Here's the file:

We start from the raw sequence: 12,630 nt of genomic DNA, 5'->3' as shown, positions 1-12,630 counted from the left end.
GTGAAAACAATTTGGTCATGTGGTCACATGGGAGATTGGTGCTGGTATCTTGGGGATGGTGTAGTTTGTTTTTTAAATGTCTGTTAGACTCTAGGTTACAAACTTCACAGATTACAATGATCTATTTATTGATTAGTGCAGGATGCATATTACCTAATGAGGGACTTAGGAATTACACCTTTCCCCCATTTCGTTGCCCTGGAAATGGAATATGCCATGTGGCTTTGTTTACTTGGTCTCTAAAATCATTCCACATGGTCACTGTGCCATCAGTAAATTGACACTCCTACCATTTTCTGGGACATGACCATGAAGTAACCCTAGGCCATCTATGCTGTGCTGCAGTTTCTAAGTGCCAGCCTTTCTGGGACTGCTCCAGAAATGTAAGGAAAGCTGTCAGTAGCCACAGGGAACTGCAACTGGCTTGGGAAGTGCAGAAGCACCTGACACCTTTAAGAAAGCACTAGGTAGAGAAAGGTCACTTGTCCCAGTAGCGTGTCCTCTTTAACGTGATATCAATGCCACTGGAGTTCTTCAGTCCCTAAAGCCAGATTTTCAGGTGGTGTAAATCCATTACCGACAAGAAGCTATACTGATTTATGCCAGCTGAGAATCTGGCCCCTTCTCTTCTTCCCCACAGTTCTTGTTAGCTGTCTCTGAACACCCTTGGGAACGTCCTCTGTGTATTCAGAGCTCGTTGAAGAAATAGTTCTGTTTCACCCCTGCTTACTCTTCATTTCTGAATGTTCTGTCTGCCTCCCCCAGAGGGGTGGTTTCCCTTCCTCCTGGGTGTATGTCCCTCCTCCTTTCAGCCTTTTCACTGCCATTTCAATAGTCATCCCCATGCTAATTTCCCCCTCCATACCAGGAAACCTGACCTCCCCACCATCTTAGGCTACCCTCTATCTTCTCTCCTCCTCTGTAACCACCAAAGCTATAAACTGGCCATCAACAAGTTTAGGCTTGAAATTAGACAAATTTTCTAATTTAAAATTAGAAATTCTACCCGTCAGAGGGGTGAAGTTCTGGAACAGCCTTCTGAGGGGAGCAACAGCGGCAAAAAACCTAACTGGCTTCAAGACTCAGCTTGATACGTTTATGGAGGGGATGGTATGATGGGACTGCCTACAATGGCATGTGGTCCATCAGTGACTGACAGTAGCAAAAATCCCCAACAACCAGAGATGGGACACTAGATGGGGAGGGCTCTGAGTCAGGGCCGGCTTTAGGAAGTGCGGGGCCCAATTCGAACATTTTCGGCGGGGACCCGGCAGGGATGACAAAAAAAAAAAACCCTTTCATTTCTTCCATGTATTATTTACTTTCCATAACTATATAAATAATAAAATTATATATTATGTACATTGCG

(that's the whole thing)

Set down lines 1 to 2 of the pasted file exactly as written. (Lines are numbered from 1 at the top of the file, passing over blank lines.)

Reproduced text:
We start from the raw sequence: 12,630 nt of genomic DNA, 5'->3' as shown, positions 1-12,630 counted from the left end.
GTGAAAACAATTTGGTCATGTGGTCACATGGGAGATTGGTGCTGGTATCTTGGGGATGGTGTAGTTTGTTTTTTAAATGTCTGTTAGACTCTAGGTTACAAACTTCACAGATTACAATGATCTATTTATTGATTAGTGCAGGATGCATATTACCTAATGAGGGACTTAGGAATTACACCTTTCCCCCATTTCGTTGCCCTGGAAATGGAATATGCCATGTGGCTTTGTTTACTTGGTCTCTAAAATCATTCCACATGGTCACTGTGCCATCAGTAAATTGACACTCCTACCATTTTCTGGGACATGACCATGAAGTAACCCTAGGCCATCTATGCTGTGCTGCAGTTTCTAAGTGCCAGCCTTTCTGGGACTGCTCCAGAAATGTAAGGAAAGCTGTCAGTAGCCACAGGGAACTGCAACTGGCTTGGGAAGTGCAGAAGCACCTGACACCTTTAAGAAAGCACTAGGTAGAGAAAGGTCACTTGTCCCAGTAGCGTGTCCTCTTTAACGTGATATCAATGCCACTGGAGTTCTTCAGTCCCTAAAGCCAGATTTTCAGGTGGTGTAAATCCATTACCGACAAGAAGCTATACTGATTTATGCCAGCTGAGAATCTGGCCCCTTCTCTTCTTCCCCACAGTTCTTGTTAGCTGTCTCTGAACACCCTTGGGAACGTCCTCTGTGTATTCAGAGCTCGTTGAAGAAATAGTTCTGTTTCACCCCTGCTTACTCTTCATTTCTGAATGTTCTGTCTGCCTCCCCCAGAGGGGTGGTTTCCCTTCCTCCTGGGTGTATGTCCCTCCTCCTTTCAGCCTTTTCACTGCCATTTCAATAGTCATCCCCATGCTAATTTCCCCCTCCATACCAGGAAACCTGACCTCCCCACCATCTTAGGCTACCCTCTATCTTCTCTCCTCCTCTGTAACCACCAAAGCTATAAACTGGCCATCAACAAGTTTAGGCTTGAAATTAGACAAATTTTCTAATTTAAAATTAGAAATTCTACCCGTCAGAGGGGTGAAGTTCTGGAACAGCCTTCTGAGGGGAGCAACAGCGGCAAAAAACCTAACTGGCTTCAAGACTCAGCTTGATACGTTTATGGAGGGGATGGTATGATGGGACTGCCTACAATGGCATGTGGTCCATCAGTGACTGACAGTAGCAAAAATCCCCAACAACCAGAGATGGGACACTAGATGGGGAGGGCTCTGAGTCAGGGCCGGCTTTAGGAAGTGCGGGGCCCAATTCGAACATTTTCGGCGGGGACCCGGCAGGGATGACAAAAAAAAAAAACCCTTTCATTTCTTCCATGTATTATTTACTTTCCATAACTATATAAATAATAAAATTATATATTATGTACATTGCG